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Police: The ‘New’ Section 138

Written by RSS Poster Mental Health Cop

What follows is the full, amended text of section 138 Mental Health Act 1983, as it will be following a commencement order that brings it in to effect. For the ‘new’ section 135 and section 136 MHA, including sections 136A, 1336B and 136C, see those related posts.

NB! – this is NOT the current law as of 03rd March 2017 – this is the law as it will become, following a commencement order yet to be laid before Parliament.


Section 138 – retaking of patients escaping from custody

(1) If any person who is in legal custody by virtue of section 137 above escapes, he may, subject to the provisions of this section, be retaken—

(a) in any case, by the person who had his custody immediately before the escape, or by any constable or approved mental health professional;

(b) if at the time of the escape he was liable to be detained in a hospital within the meaning of Part II of this Act, or subject to guardianship under this Act, [F2or a community patient who was recalled to hospital under section 17E above,] by any other person...

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Police: The ‘New’ Section 136

Written by RSS Poster Mental Health Cop

What follows is the full, amended text of section 136 Mental Health Act 1983, as it will be following a commencement order that brings it in to effect.  It also includes the new sections 136A and 136B.  For the ‘new’ section 135 MHA, see a related post.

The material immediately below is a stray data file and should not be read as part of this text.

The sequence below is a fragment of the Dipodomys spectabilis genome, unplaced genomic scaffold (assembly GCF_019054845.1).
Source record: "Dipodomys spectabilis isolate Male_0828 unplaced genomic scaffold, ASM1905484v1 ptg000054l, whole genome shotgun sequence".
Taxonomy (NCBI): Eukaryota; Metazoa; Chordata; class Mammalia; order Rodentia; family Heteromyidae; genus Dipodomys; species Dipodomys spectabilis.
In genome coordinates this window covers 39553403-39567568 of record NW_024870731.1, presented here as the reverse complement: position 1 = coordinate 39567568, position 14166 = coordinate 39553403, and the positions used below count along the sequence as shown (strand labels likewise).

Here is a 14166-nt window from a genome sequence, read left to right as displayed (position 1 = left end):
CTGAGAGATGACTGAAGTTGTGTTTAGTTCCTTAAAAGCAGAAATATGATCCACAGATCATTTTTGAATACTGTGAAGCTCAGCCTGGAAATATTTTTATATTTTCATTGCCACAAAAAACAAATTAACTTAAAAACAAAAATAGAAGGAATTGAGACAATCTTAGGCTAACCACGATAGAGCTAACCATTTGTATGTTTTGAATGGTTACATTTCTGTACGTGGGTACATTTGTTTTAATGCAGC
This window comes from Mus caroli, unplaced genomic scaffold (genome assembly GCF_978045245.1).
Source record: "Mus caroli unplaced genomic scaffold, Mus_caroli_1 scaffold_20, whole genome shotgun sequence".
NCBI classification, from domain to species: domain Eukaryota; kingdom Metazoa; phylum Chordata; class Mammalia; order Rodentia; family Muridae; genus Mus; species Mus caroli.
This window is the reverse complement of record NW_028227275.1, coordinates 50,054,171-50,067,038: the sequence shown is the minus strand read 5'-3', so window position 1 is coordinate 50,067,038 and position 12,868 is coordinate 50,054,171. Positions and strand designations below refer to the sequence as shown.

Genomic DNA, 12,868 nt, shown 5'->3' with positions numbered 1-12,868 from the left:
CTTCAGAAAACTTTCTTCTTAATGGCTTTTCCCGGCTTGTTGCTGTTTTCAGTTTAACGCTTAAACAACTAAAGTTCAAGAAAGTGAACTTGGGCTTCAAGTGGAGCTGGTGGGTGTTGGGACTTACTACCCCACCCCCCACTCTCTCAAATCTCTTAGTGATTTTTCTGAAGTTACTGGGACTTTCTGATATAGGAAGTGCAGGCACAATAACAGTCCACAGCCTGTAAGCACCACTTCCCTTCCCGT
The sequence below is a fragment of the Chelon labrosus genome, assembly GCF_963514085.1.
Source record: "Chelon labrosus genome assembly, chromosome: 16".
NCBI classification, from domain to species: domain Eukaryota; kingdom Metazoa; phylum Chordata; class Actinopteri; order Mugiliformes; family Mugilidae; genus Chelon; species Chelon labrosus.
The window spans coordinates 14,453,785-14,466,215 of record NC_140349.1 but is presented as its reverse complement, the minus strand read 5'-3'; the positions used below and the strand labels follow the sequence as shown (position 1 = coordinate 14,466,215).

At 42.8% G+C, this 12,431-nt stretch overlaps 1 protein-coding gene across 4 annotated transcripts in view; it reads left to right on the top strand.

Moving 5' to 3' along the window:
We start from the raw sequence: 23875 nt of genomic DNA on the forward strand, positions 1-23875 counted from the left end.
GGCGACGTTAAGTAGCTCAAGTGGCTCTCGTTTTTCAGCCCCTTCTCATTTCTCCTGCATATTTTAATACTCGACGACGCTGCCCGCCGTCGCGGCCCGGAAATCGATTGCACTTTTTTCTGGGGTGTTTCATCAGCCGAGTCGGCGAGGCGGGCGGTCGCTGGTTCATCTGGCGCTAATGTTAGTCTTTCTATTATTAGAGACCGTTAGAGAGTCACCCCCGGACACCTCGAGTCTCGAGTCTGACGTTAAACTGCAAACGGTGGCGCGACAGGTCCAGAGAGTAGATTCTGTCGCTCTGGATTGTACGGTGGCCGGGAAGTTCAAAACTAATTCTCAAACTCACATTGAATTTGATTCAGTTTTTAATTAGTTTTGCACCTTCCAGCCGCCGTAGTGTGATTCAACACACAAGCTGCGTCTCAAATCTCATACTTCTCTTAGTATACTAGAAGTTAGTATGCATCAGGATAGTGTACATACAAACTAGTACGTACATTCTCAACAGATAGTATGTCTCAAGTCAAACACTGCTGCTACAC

NB! – this is NOT the current law as of 03rd March 2017 – this is the law as it will become, following a commencement order yet to be laid before Parliament.


Section 136 – removal of mentally disordered persons without warrant.

(1) If a person appears to a constable to be suffering from mental disorder and to be in immediate need of care or control, the constable may, if he thinks it necessary to do so in the interests of that person or for the protection of other persons—

 (a) remove the person to a place of safety within the meaning of section 135, or

(b) if the person is already at a place of safety within the meaning of that section, keep the person at that place or remove the person to another place of safety.

(1A) The power of a constable under subsection...

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Police: The ‘New’ Section 135

Written by RSS Poster Mental Health Cop

What follows is the full, amended text of section 135 Mental Health ACt 1983, as it will be following a commencement order that brings it in to effect. For the ‘new’ section 136 MHA, including sections 136B and 136C, see a related post.

NB! – this is NOT the current law as of 03rd March 2017 – this is the law as it will become, following a commencement order yet to be laid before Parliament.


Section 135 – Warrant to search for and remove patients.

(1) If it appears to a justice of the peace, on information on oath laid by an approved mental health professional, that there is reasonable cause to suspect that a person believed to be suffering from mental disorder—

(a)has been, or is being, ill-treated, neglected or kept otherwise than under proper control, in any place within the jurisdiction of the justice, or

(b) being unable to care for himself, is living alone in any such place,the justice may issue a warrant authorising any constable to enter, if need be by force, any premises specified in the warrant in which...

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Latest Mental Health Cop Stories

PaCA – Section 140 MHA
Thomas Orchard
PaCA – The Consultation Requirement
PaCA – Operational Officers
PaCA: Anywhere Other Than a Home